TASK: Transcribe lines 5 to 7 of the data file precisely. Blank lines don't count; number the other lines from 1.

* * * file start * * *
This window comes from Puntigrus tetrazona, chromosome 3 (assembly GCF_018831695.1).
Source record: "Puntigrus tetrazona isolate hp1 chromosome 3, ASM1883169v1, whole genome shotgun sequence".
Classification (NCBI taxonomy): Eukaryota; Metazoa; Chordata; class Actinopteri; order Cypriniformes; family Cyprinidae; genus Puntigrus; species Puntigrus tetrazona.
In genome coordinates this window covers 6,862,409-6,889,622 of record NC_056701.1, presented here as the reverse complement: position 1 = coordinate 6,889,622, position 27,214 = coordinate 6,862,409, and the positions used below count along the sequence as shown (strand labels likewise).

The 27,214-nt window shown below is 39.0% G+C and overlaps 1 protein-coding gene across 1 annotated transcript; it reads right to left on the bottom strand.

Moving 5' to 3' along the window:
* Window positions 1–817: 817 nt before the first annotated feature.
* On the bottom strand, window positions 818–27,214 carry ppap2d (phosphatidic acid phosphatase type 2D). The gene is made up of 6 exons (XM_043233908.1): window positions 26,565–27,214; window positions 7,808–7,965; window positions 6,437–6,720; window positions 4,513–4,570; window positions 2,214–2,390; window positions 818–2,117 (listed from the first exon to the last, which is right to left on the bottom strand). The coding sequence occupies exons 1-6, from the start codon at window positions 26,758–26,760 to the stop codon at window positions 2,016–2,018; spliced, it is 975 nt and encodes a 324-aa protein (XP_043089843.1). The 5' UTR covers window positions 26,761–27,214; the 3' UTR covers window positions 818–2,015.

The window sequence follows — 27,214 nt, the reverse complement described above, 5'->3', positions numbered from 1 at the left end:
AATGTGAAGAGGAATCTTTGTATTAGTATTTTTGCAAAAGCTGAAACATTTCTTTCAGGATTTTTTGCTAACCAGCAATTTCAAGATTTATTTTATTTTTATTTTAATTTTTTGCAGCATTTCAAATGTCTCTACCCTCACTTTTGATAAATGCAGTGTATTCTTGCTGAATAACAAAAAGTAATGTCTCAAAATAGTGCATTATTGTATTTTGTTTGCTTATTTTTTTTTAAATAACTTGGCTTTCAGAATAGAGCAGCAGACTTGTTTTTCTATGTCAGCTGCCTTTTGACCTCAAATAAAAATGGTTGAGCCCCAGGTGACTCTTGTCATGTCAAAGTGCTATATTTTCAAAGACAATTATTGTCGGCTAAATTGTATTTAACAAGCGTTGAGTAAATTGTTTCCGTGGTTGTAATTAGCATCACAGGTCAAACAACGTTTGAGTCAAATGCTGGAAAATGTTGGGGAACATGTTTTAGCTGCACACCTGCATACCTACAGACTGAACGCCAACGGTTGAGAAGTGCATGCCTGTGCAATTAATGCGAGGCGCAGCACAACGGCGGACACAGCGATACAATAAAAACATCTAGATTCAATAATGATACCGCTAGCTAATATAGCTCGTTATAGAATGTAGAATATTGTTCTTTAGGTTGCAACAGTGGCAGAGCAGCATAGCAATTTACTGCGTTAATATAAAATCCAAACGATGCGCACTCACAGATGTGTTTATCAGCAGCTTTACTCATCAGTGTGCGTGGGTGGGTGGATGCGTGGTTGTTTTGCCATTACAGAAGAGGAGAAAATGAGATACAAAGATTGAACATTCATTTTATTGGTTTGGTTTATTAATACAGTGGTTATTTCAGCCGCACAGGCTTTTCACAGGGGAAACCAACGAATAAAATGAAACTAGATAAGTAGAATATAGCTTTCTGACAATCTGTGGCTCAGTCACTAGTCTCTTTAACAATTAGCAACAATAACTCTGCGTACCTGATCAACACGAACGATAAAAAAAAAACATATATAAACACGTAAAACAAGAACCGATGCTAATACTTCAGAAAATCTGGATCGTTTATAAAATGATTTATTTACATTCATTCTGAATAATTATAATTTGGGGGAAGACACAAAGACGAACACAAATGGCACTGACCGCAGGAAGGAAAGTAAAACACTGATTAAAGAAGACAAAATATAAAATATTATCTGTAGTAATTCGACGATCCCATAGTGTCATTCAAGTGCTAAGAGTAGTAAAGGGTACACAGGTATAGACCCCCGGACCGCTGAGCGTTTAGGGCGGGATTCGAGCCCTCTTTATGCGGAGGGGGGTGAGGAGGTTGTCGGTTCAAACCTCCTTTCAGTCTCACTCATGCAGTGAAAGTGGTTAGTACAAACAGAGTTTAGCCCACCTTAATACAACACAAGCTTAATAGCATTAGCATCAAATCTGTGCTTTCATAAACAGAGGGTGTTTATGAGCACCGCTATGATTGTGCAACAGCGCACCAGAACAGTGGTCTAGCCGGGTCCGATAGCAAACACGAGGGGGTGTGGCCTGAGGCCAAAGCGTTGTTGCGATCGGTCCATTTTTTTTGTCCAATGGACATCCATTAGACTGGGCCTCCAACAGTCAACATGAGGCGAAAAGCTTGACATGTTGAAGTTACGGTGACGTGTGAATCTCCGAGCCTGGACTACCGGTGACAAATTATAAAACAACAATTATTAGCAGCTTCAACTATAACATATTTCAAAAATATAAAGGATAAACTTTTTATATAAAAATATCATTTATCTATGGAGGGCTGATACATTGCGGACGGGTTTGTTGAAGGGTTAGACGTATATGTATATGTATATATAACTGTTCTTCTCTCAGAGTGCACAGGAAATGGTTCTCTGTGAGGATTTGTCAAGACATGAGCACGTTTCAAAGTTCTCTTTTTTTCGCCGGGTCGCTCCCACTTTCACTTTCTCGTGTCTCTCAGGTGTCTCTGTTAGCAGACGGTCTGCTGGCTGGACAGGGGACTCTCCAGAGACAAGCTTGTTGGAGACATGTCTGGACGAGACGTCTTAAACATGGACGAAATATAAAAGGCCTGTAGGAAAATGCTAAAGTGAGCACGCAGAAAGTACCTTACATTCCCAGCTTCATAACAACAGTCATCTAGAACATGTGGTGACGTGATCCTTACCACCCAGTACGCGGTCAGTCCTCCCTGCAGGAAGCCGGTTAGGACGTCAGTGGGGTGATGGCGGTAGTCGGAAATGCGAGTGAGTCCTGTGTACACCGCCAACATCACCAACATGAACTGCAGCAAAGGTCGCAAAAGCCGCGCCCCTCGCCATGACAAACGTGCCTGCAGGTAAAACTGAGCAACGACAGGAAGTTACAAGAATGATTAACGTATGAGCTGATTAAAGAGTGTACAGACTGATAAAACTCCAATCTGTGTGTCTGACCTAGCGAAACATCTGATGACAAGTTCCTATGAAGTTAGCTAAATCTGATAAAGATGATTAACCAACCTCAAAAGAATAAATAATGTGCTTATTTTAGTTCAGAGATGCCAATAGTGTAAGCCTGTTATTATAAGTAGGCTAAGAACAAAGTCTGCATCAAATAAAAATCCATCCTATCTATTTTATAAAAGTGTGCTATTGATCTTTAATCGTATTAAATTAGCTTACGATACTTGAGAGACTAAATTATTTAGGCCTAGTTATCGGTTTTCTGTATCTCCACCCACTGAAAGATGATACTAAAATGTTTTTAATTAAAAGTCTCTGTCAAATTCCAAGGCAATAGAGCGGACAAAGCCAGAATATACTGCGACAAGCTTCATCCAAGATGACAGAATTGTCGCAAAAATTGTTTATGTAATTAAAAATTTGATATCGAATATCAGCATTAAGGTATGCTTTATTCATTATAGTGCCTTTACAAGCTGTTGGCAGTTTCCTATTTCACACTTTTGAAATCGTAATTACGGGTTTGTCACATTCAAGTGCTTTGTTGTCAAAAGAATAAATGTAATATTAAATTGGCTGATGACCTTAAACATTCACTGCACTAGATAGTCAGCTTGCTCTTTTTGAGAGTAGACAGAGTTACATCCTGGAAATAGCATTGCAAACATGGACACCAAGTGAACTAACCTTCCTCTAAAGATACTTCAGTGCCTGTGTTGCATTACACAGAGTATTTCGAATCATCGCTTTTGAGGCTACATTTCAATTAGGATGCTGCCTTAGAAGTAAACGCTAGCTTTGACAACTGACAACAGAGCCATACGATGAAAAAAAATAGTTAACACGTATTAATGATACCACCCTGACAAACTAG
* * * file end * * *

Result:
The 27,214-nt window shown below is 39.0% G+C and overlaps 1 protein-coding gene across 1 annotated transcript; it reads right to left on the bottom strand.

Moving 5' to 3' along the window:
* Window positions 1–817: 817 nt before the first annotated feature.